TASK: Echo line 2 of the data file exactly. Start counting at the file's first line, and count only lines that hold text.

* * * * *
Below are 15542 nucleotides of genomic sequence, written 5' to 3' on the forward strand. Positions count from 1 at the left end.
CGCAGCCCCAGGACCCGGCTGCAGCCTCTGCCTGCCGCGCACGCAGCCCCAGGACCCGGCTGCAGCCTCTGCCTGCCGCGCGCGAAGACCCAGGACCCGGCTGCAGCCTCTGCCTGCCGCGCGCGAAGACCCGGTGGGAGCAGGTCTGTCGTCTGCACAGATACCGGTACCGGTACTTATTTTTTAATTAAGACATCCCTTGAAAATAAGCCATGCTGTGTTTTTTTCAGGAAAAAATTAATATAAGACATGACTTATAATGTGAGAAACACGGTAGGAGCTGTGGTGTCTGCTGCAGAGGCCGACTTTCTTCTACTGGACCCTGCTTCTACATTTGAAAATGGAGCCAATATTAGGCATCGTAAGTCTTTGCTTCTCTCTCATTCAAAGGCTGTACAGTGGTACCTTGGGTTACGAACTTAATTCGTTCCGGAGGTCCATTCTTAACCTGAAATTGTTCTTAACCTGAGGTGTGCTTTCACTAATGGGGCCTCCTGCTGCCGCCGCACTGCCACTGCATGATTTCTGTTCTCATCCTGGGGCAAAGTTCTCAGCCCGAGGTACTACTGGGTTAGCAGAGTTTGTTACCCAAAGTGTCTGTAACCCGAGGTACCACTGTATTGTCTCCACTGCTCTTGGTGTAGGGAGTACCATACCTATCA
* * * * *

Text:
CGCAGCCCCAGGACCCGGCTGCAGCCTCTGCCTGCCGCGCACGCAGCCCCAGGACCCGGCTGCAGCCTCTGCCTGCCGCGCGCGAAGACCCAGGACCCGGCTGCAGCCTCTGCCTGCCGCGCGCGAAGACCCGGTGGGAGCAGGTCTGTCGTCTGCACAGATACCGGTACCGGTACTTATTTTTTAATTAAGACATCCCTTGAAAATAAGCCATGCTGTGTTTTTTTCAGGAAAAAATTAATATAAGACATGACTTATAATGTGAGAAACACGGTAGGAGCTGTGGTGTCTGCTGCAGAGGCCGACTTTCTTCTACTGGACCCTGCTTCTACATTTGAAAATGGAGCCAATATTAGGCATCGTAAGTCTTTGCTTCTCTCTCATTCAAAGGCTGTACAGTGGTACCTTGGGTTACGAACTTAATTCGTTCCGGAGGTCCATTCTTAACCTGAAATTGTTCTTAACCTGAGGTGTGCTTTCACTAATGGGGCCTCCTGCTGCCGCCGCACTGCCACTGCATGATTTCTGTTCTCATCCTGGGGCAAAGTTCTCAGCCCGAGGTACTACTGGGTTAGCAGAGTTTGTTACCCAAAGTGTCTGTAACCCGAGGTACCACTGTATTGTCTCCACTGCTCTTGGTGTAGGGAGTACCATACCTATCA